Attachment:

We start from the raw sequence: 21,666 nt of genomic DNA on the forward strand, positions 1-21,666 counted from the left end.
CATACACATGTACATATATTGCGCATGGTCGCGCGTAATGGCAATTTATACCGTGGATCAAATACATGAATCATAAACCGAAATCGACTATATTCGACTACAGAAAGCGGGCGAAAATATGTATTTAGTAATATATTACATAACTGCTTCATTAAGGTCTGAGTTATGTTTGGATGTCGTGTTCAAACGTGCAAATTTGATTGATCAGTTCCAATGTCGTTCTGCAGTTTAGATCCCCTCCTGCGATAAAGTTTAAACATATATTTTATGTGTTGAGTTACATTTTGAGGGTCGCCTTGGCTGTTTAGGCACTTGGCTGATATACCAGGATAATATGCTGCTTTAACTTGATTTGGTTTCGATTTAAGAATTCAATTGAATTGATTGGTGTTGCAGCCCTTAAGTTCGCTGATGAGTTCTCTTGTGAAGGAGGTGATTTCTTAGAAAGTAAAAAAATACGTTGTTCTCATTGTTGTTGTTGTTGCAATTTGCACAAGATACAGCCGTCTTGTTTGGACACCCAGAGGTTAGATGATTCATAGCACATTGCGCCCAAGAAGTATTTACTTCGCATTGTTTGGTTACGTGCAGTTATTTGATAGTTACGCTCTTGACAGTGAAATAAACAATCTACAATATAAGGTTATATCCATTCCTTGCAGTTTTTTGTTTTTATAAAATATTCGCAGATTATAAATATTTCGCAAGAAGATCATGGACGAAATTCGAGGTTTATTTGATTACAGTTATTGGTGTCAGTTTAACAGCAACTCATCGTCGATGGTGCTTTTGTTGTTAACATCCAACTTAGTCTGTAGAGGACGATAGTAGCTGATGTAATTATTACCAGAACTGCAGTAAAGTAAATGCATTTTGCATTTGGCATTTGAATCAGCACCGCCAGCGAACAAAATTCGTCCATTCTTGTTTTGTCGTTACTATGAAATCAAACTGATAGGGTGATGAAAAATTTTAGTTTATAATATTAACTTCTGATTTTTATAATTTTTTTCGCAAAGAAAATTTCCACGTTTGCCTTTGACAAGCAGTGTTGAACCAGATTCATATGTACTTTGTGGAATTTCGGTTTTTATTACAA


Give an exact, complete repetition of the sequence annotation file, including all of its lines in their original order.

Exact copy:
We start from the raw sequence: 21,666 nt of genomic DNA on the forward strand, positions 1-21,666 counted from the left end.
CATACACATGTACATATATTGCGCATGGTCGCGCGTAATGGCAATTTATACCGTGGATCAAATACATGAATCATAAACCGAAATCGACTATATTCGACTACAGAAAGCGGGCGAAAATATGTATTTAGTAATATATTACATAACTGCTTCATTAAGGTCTGAGTTATGTTTGGATGTCGTGTTCAAACGTGCAAATTTGATTGATCAGTTCCAATGTCGTTCTGCAGTTTAGATCCCCTCCTGCGATAAAGTTTAAACATATATTTTATGTGTTGAGTTACATTTTGAGGGTCGCCTTGGCTGTTTAGGCACTTGGCTGATATACCAGGATAATATGCTGCTTTAACTTGATTTGGTTTCGATTTAAGAATTCAATTGAATTGATTGGTGTTGCAGCCCTTAAGTTCGCTGATGAGTTCTCTTGTGAAGGAGGTGATTTCTTAGAAAGTAAAAAAATACGTTGTTCTCATTGTTGTTGTTGTTGCAATTTGCACAAGATACAGCCGTCTTGTTTGGACACCCAGAGGTTAGATGATTCATAGCACATTGCGCCCAAGAAGTATTTACTTCGCATTGTTTGGTTACGTGCAGTTATTTGATAGTTACGCTCTTGACAGTGAAATAAACAATCTACAATATAAGGTTATATCCATTCCTTGCAGTTTTTTGTTTTTATAAAATATTCGCAGATTATAAATATTTCGCAAGAAGATCATGGACGAAATTCGAGGTTTATTTGATTACAGTTATTGGTGTCAGTTTAACAGCAACTCATCGTCGATGGTGCTTTTGTTGTTAACATCCAACTTAGTCTGTAGAGGACGATAGTAGCTGATGTAATTATTACCAGAACTGCAGTAAAGTAAATGCATTTTGCATTTGGCATTTGAATCAGCACCGCCAGCGAACAAAATTCGTCCATTCTTGTTTTGTCGTTACTATGAAATCAAACTGATAGGGTGATGAAAAATTTTAGTTTATAATATTAACTTCTGATTTTTATAATTTTTTTCGCAAAGAAAATTTCCACGTTTGCCTTTGACAAGCAGTGTTGAACCAGATTCATATGTACTTTGTGGAATTTCGGTTTTTATTACAA